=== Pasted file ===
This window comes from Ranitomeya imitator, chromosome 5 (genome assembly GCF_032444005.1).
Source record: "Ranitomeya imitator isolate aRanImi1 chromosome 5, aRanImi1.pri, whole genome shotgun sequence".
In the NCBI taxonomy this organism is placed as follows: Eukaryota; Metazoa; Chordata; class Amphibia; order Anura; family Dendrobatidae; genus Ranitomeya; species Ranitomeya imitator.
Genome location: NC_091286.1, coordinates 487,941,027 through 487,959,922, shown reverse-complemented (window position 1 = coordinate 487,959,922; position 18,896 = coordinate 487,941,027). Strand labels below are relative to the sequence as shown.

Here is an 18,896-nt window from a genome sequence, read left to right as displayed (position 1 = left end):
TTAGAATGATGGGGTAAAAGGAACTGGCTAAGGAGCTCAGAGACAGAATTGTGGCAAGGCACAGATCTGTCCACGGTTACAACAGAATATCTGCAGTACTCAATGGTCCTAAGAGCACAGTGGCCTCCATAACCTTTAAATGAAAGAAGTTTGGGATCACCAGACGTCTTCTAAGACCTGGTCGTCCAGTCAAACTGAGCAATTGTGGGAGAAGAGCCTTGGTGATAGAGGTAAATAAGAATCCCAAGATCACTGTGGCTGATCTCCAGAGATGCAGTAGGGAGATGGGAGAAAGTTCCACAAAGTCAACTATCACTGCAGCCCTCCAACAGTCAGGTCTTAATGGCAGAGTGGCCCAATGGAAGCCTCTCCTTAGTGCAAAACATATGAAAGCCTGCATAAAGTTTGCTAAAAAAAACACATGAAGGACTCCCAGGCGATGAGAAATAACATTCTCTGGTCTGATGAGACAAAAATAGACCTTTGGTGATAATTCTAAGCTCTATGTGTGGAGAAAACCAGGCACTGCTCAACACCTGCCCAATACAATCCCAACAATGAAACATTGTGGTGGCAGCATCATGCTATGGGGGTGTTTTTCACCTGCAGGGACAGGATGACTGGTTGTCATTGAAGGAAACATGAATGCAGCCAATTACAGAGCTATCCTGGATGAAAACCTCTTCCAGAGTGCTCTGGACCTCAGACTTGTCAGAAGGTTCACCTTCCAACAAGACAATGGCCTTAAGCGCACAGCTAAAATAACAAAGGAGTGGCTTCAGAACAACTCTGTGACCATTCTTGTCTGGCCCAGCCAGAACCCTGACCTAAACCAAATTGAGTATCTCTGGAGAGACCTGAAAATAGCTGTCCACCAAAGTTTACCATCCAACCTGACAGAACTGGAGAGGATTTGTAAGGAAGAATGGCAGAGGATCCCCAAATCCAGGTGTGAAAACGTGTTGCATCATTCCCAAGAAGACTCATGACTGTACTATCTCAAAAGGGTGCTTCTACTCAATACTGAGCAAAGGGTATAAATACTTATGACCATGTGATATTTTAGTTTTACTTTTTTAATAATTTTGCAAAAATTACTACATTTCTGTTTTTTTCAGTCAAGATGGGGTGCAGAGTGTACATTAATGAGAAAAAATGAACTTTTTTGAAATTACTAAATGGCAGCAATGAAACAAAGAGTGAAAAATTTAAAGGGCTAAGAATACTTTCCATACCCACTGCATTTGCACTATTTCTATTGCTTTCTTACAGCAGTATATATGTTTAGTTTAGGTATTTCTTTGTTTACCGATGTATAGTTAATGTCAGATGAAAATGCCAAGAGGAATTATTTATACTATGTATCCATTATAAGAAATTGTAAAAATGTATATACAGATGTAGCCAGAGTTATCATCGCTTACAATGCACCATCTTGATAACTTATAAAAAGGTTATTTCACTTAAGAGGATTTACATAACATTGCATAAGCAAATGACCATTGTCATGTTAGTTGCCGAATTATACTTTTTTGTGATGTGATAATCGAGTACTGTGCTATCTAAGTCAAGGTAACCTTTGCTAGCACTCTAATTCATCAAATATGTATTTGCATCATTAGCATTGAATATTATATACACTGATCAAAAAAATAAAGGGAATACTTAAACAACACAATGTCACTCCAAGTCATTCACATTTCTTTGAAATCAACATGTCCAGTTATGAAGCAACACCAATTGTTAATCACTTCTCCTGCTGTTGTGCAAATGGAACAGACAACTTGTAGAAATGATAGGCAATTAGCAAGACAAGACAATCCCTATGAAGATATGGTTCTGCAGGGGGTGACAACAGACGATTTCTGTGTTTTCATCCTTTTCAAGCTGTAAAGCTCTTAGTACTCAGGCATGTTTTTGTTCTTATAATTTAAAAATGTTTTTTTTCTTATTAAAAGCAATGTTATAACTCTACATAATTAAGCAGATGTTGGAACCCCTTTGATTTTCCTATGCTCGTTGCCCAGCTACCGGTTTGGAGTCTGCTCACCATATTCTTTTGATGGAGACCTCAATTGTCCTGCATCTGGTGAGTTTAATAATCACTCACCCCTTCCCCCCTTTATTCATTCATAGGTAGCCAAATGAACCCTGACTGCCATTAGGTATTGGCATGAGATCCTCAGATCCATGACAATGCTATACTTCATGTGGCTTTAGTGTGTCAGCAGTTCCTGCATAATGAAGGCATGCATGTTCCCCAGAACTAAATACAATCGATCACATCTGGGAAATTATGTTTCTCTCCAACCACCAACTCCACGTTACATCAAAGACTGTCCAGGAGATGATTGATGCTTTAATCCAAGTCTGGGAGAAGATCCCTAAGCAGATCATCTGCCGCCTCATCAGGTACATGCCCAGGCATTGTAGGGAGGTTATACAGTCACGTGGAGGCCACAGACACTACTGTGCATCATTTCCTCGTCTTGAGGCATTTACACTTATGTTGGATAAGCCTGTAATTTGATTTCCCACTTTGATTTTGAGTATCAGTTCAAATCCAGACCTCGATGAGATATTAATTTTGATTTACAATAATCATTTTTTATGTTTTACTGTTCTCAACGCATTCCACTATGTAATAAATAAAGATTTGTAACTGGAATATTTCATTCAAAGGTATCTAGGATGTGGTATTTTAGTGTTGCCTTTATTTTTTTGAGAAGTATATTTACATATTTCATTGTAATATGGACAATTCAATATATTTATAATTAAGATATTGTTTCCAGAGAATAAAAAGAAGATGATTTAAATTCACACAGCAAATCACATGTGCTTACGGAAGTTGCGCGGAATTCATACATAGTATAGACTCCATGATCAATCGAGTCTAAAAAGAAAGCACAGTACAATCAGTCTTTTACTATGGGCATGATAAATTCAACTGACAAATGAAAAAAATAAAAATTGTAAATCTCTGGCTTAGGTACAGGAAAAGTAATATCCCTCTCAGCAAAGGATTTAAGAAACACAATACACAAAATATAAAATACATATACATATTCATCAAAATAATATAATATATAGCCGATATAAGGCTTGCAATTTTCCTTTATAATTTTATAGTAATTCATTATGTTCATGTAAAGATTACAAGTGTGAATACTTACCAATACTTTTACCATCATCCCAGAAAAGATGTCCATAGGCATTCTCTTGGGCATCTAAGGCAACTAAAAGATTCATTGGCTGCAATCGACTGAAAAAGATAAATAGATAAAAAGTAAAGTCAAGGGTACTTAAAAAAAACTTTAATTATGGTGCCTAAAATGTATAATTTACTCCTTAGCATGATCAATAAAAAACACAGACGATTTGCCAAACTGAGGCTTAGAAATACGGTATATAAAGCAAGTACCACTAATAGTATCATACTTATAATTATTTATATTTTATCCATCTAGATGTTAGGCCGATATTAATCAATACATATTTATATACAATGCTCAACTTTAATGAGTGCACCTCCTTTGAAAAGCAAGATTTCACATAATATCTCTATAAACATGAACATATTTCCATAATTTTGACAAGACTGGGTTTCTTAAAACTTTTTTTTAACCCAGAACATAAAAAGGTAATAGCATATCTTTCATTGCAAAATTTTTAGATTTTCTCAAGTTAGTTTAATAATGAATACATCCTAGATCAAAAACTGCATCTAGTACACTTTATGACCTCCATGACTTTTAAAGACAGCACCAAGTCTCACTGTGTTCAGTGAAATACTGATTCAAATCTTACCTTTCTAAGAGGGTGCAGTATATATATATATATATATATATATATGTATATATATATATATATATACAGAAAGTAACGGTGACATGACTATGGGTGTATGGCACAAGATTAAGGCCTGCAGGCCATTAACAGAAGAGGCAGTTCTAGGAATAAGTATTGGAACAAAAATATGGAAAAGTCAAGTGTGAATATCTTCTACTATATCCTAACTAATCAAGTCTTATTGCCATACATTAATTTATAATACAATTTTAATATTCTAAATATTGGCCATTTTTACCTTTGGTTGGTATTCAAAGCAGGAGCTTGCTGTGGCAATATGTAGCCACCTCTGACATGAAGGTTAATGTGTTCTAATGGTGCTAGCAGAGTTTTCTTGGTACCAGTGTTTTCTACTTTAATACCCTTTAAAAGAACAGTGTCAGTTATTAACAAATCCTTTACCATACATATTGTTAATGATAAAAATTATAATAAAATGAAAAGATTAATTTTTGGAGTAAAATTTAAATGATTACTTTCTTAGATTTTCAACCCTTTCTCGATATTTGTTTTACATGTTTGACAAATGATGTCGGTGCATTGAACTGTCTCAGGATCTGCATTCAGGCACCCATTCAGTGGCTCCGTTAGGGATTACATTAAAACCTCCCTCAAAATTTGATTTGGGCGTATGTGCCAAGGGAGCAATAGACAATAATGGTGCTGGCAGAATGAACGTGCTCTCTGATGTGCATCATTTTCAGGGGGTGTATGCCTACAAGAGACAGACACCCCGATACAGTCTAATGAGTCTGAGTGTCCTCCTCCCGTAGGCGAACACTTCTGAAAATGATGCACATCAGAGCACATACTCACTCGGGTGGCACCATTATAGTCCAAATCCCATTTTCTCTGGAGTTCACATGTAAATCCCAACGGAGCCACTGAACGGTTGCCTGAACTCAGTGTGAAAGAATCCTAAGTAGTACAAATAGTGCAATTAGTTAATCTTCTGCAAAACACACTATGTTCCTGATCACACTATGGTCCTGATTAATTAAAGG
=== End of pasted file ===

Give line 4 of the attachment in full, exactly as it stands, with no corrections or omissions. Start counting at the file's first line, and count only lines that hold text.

Genome location: NC_091286.1, coordinates 487,941,027 through 487,959,922, shown reverse-complemented (window position 1 = coordinate 487,959,922; position 18,896 = coordinate 487,941,027). Strand labels below are relative to the sequence as shown.